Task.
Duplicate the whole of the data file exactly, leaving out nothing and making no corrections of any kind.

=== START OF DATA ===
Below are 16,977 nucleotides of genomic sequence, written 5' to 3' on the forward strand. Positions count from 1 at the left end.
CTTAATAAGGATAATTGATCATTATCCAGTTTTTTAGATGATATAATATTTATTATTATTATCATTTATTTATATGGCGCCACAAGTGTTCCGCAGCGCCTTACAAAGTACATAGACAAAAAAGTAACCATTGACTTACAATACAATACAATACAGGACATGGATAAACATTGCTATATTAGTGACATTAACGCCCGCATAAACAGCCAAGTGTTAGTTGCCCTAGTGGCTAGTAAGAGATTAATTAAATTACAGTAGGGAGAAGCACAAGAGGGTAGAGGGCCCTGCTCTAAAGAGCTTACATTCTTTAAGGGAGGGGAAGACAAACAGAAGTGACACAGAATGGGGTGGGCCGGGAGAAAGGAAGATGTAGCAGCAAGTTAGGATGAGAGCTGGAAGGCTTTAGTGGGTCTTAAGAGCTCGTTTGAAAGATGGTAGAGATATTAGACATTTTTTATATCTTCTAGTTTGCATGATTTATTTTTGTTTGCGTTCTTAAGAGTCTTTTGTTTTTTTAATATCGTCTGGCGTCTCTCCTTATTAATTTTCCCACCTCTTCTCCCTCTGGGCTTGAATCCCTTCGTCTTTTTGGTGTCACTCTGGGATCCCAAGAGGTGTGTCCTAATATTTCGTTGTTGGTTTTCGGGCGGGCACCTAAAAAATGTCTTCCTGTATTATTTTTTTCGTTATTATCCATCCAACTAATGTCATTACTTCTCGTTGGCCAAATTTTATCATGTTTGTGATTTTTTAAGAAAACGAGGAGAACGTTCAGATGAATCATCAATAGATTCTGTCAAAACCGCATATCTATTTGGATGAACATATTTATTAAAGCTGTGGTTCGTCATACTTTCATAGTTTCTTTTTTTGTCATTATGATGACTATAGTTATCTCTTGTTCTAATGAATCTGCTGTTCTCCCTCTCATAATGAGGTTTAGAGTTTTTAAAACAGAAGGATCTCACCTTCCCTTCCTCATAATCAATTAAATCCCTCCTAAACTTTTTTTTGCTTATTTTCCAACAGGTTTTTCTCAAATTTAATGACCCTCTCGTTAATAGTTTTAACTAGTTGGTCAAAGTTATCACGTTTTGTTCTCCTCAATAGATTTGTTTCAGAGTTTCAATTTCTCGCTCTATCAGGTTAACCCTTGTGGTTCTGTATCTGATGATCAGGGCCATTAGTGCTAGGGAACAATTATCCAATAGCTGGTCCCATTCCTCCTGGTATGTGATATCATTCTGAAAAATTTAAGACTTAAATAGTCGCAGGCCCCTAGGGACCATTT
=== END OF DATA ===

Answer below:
Below are 16,977 nucleotides of genomic sequence, written 5' to 3' on the forward strand. Positions count from 1 at the left end.
CTTAATAAGGATAATTGATCATTATCCAGTTTTTTAGATGATATAATATTTATTATTATTATCATTTATTTATATGGCGCCACAAGTGTTCCGCAGCGCCTTACAAAGTACATAGACAAAAAAGTAACCATTGACTTACAATACAATACAATACAGGACATGGATAAACATTGCTATATTAGTGACATTAACGCCCGCATAAACAGCCAAGTGTTAGTTGCCCTAGTGGCTAGTAAGAGATTAATTAAATTACAGTAGGGAGAAGCACAAGAGGGTAGAGGGCCCTGCTCTAAAGAGCTTACATTCTTTAAGGGAGGGGAAGACAAACAGAAGTGACACAGAATGGGGTGGGCCGGGAGAAAGGAAGATGTAGCAGCAAGTTAGGATGAGAGCTGGAAGGCTTTAGTGGGTCTTAAGAGCTCGTTTGAAAGATGGTAGAGATATTAGACATTTTTTATATCTTCTAGTTTGCATGATTTATTTTTGTTTGCGTTCTTAAGAGTCTTTTGTTTTTTTAATATCGTCTGGCGTCTCTCCTTATTAATTTTCCCACCTCTTCTCCCTCTGGGCTTGAATCCCTTCGTCTTTTTGGTGTCACTCTGGGATCCCAAGAGGTGTGTCCTAATATTTCGTTGTTGGTTTTCGGGCGGGCACCTAAAAAATGTCTTCCTGTATTATTTTTTTCGTTATTATCCATCCAACTAATGTCATTACTTCTCGTTGGCCAAATTTTATCATGTTTGTGATTTTTTAAGAAAACGAGGAGAACGTTCAGATGAATCATCAATAGATTCTGTCAAAACCGCATATCTATTTGGATGAACATATTTATTAAAGCTGTGGTTCGTCATACTTTCATAGTTTCTTTTTTTGTCATTATGATGACTATAGTTATCTCTTGTTCTAATGAATCTGCTGTTCTCCCTCTCATAATGAGGTTTAGAGTTTTTAAAACAGAAGGATCTCACCTTCCCTTCCTCATAATCAATTAAATCCCTCCTAAACTTTTTTTTGCTTATTTTCCAACAGGTTTTTCTCAAATTTAATGACCCTCTCGTTAATAGTTTTAACTAGTTGGTCAAAGTTATCACGTTTTGTTCTCCTCAATAGATTTGTTTCAGAGTTTCAATTTCTCGCTCTATCAGGTTAACCCTTGTGGTTCTGTATCTGATGATCAGGGCCATTAGTGCTAGGGAACAATTATCCAATAGCTGGTCCCATTCCTCCTGGTATGTGATATCATTCTGAAAAATTTAAGACTTAAATAGTCGCAGGCCCCTAGGGACCATTT